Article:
This week we cover, UK and US GDP data, the latest on the US election and the surprising impact of soybean exports on US GDP
US GDP numbers show that around 1% of the 2.9% Q3 increase was down to soybeans. El Niño’s affect on South America’s harvest left a hole that US producers could plug with inventories. While this is good as inventories had been a drag on GDP for the last five quarters, they don’t represent a growth in value. Revisions to this early number given the incomplete data used for calculation may well be on the downside, which won’t please the bean counters.
UK GDP SURPRISES
The UK grew at a rate of 0.5% in Q3, slowing from the rate of 0.7% in Q2, but comfortably beating the consensus of 0.3%. The figure was seen as positive in the wake of Brexit and showed that the economy was not yet in shock from any adverse consequences due to the UK Referendum. Looking in more detail, it was clear that the increase was solely dependent on a 0.8% increase in the services sector, which masked a contraction in industrial production and construction of 0.4% and 1.4% respectively.
US RATE HIKE ON THE CARDS?
US GDP data rose at an annualised rate of 2.9% in Q3. This was above the consensus of 2.6%, a leap of 0.7% in Q3 versus Q2 and the best GDP growth in two years. This has led to an increase in the probability that the Federal Reserve could raise rates for the second time in 10 years, with a hike in December most likely. However, economists believe that the GDP number is likely to be revised downwards in the future. The market also appears to be complacent about the chances of a rate hike, with probabilities down to on Friday to just 69%.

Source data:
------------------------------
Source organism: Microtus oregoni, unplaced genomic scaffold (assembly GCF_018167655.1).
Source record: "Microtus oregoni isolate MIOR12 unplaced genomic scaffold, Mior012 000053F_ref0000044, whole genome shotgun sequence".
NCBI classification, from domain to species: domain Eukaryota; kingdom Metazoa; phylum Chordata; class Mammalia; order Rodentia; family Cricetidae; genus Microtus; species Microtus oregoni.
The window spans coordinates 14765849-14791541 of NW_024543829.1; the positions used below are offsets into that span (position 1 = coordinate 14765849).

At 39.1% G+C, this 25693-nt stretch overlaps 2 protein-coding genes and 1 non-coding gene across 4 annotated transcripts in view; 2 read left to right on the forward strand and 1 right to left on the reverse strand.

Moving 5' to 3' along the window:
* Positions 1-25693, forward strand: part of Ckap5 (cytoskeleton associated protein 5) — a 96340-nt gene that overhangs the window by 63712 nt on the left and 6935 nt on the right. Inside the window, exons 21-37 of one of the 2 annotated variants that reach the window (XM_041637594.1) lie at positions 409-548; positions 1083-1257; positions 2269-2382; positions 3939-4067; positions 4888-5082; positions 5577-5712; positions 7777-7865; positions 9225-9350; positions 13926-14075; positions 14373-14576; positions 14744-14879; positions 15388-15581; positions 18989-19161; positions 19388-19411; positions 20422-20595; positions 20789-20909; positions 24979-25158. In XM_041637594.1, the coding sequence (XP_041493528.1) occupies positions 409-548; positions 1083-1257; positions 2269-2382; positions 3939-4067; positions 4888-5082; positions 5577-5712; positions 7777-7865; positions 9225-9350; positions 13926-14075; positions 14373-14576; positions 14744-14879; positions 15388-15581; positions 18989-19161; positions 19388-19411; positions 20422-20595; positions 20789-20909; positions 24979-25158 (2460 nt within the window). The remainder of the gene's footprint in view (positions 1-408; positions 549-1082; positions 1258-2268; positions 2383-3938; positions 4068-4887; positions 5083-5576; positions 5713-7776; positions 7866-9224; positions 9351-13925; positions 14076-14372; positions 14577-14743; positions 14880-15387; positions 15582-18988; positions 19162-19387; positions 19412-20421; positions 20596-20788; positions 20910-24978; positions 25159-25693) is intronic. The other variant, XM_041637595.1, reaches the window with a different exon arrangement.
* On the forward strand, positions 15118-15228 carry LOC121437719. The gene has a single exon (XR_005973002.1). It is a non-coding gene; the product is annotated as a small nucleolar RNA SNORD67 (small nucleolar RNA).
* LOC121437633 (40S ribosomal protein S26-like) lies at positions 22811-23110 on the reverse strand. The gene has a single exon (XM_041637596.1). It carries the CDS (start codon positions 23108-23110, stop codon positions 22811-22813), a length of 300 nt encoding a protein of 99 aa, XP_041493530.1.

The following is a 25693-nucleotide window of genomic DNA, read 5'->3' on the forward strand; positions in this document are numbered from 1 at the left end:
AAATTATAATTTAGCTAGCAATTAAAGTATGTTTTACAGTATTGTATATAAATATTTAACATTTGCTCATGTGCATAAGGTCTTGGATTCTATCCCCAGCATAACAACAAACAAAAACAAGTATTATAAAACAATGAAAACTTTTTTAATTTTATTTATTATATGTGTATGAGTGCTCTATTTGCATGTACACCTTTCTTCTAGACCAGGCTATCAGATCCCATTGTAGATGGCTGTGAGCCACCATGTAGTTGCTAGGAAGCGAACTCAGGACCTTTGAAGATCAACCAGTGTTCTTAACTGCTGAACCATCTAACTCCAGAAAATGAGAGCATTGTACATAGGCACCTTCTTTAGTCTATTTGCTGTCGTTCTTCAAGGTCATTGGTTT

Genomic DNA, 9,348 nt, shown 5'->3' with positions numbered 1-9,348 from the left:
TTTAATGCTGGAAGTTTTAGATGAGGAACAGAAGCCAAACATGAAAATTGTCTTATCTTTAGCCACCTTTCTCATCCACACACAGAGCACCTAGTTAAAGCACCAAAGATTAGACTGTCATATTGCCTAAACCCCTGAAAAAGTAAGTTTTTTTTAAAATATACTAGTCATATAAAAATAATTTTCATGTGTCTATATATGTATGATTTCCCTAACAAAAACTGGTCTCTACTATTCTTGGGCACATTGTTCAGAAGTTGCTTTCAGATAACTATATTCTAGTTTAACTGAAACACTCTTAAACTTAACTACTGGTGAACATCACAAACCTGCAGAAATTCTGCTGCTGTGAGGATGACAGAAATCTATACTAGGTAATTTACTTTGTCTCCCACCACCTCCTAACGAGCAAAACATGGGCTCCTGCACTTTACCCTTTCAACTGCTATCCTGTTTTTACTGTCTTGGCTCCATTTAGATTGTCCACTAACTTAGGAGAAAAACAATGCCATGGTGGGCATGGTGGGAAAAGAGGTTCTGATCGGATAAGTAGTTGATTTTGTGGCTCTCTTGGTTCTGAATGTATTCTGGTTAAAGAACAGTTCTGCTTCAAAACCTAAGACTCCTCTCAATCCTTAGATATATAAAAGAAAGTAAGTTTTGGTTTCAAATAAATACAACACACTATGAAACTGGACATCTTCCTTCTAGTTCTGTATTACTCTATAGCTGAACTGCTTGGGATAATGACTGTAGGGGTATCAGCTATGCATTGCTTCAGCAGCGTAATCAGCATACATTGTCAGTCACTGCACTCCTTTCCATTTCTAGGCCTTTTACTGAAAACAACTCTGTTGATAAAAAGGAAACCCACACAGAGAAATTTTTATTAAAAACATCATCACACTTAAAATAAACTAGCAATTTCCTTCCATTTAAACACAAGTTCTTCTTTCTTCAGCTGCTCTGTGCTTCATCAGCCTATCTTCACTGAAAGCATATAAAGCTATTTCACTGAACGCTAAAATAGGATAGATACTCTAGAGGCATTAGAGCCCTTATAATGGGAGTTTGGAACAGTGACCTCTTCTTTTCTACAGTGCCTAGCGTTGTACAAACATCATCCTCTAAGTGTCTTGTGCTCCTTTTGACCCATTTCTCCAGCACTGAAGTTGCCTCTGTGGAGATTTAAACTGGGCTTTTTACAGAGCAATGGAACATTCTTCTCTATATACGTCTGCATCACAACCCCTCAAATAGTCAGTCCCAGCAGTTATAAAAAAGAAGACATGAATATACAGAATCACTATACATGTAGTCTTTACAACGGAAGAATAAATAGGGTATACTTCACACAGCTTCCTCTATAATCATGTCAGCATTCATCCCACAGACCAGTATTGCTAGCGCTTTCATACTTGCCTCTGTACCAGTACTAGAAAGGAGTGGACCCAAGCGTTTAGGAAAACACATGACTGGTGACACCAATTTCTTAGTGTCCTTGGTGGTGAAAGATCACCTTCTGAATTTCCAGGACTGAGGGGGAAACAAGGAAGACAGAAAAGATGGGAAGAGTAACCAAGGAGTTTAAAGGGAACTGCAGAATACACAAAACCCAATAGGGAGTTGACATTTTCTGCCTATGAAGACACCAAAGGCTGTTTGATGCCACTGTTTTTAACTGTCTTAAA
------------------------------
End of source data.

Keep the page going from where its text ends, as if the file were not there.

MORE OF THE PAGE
NEW LIFE FOR TRUMP CAMPAIGN
Trump’s presidential campaign was given a new life line after the FBI Director, James Comey, disclosed that the agency is reviewing a new batch of files relating to Hillary Clinton’s use of email. Clinton’s allies rushed to her defence with some accusing Comey of breaking the law. The polls had already begun to tighten before the news, but this now puts the presidential race into uncharted territory. The impact though is hard to judge given at least 21 million voters have been to polling stations, and almost a quarter of the electorate in key swing states have already cast their vote.
The bond markets saw dramatic movements in the last few days with bond prices crashing and yields spiking. This was the worst performance in global markets for three years. The biggest sell off and rise in yields was in the UK where the return on a 10-year Gilts rose to a post-Brexit referendum high. This means posting their largest loss since the global financial crisis in January 2009.
Given our underweight position in bond markets, these movements have hardly impacted our portfolios versus our peer group. Meanwhile, the US inflation rate protection notes are having a positive impact with a surge in demand as investors digested the US macro economic numbers and any likely reaction by the Federal Reserve.
THREE ANNOUNCEMENTS DUE THIS WEEK
2 November - Fed Interest Rate Decision // 3 November - Bank of England Interest Rate Decision // 3 November - US PMI
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SOURCES: BLOOMBERG; 7IM